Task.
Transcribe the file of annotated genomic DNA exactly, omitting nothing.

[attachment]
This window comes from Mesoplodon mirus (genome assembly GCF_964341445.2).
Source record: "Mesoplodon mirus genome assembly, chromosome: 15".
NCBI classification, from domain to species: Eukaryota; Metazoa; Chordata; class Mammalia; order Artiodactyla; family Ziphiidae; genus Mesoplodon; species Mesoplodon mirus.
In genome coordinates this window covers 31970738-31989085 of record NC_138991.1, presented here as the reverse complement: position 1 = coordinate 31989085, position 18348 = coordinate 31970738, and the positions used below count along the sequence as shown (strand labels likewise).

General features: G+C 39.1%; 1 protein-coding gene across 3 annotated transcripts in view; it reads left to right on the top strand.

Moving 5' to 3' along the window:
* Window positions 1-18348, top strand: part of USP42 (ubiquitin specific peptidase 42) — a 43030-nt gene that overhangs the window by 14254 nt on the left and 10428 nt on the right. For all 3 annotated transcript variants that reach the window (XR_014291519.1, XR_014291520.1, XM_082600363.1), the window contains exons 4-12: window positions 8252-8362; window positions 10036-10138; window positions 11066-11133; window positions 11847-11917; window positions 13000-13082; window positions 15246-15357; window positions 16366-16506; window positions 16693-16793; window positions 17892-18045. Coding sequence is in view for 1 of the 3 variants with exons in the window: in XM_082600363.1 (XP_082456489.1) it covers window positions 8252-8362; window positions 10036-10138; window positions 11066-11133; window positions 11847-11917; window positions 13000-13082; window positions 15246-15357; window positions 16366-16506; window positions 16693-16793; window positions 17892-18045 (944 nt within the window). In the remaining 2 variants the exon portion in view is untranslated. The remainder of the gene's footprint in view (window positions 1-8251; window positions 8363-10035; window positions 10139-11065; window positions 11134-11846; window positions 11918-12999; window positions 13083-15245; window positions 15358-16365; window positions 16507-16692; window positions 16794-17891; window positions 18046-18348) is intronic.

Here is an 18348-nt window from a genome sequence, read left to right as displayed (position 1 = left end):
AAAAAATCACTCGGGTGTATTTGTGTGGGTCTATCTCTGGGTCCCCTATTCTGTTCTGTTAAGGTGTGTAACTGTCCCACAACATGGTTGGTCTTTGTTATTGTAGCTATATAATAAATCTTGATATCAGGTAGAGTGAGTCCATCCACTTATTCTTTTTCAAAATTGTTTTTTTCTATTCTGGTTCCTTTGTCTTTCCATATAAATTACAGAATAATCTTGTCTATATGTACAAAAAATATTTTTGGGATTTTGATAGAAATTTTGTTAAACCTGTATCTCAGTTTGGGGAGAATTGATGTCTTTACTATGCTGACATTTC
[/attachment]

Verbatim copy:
This window comes from Mesoplodon mirus (genome assembly GCF_964341445.2).
Source record: "Mesoplodon mirus genome assembly, chromosome: 15".
NCBI classification, from domain to species: Eukaryota; Metazoa; Chordata; class Mammalia; order Artiodactyla; family Ziphiidae; genus Mesoplodon; species Mesoplodon mirus.
In genome coordinates this window covers 31970738-31989085 of record NC_138991.1, presented here as the reverse complement: position 1 = coordinate 31989085, position 18348 = coordinate 31970738, and the positions used below count along the sequence as shown (strand labels likewise).

General features: G+C 39.1%; 1 protein-coding gene across 3 annotated transcripts in view; it reads left to right on the top strand.

Moving 5' to 3' along the window:
* Window positions 1-18348, top strand: part of USP42 (ubiquitin specific peptidase 42) — a 43030-nt gene that overhangs the window by 14254 nt on the left and 10428 nt on the right. For all 3 annotated transcript variants that reach the window (XR_014291519.1, XR_014291520.1, XM_082600363.1), the window contains exons 4-12: window positions 8252-8362; window positions 10036-10138; window positions 11066-11133; window positions 11847-11917; window positions 13000-13082; window positions 15246-15357; window positions 16366-16506; window positions 16693-16793; window positions 17892-18045. Coding sequence is in view for 1 of the 3 variants with exons in the window: in XM_082600363.1 (XP_082456489.1) it covers window positions 8252-8362; window positions 10036-10138; window positions 11066-11133; window positions 11847-11917; window positions 13000-13082; window positions 15246-15357; window positions 16366-16506; window positions 16693-16793; window positions 17892-18045 (944 nt within the window). In the remaining 2 variants the exon portion in view is untranslated. The remainder of the gene's footprint in view (window positions 1-8251; window positions 8363-10035; window positions 10139-11065; window positions 11134-11846; window positions 11918-12999; window positions 13083-15245; window positions 15358-16365; window positions 16507-16692; window positions 16794-17891; window positions 18046-18348) is intronic.

Here is an 18348-nt window from a genome sequence, read left to right as displayed (position 1 = left end):
AAAAAATCACTCGGGTGTATTTGTGTGGGTCTATCTCTGGGTCCCCTATTCTGTTCTGTTAAGGTGTGTAACTGTCCCACAACATGGTTGGTCTTTGTTATTGTAGCTATATAATAAATCTTGATATCAGGTAGAGTGAGTCCATCCACTTATTCTTTTTCAAAATTGTTTTTTTCTATTCTGGTTCCTTTGTCTTTCCATATAAATTACAGAATAATCTTGTCTATATGTACAAAAAATATTTTTGGGATTTTGATAGAAATTTTGTTAAACCTGTATCTCAGTTTGGGGAGAATTGATGTCTTTACTATGCTGACATTTC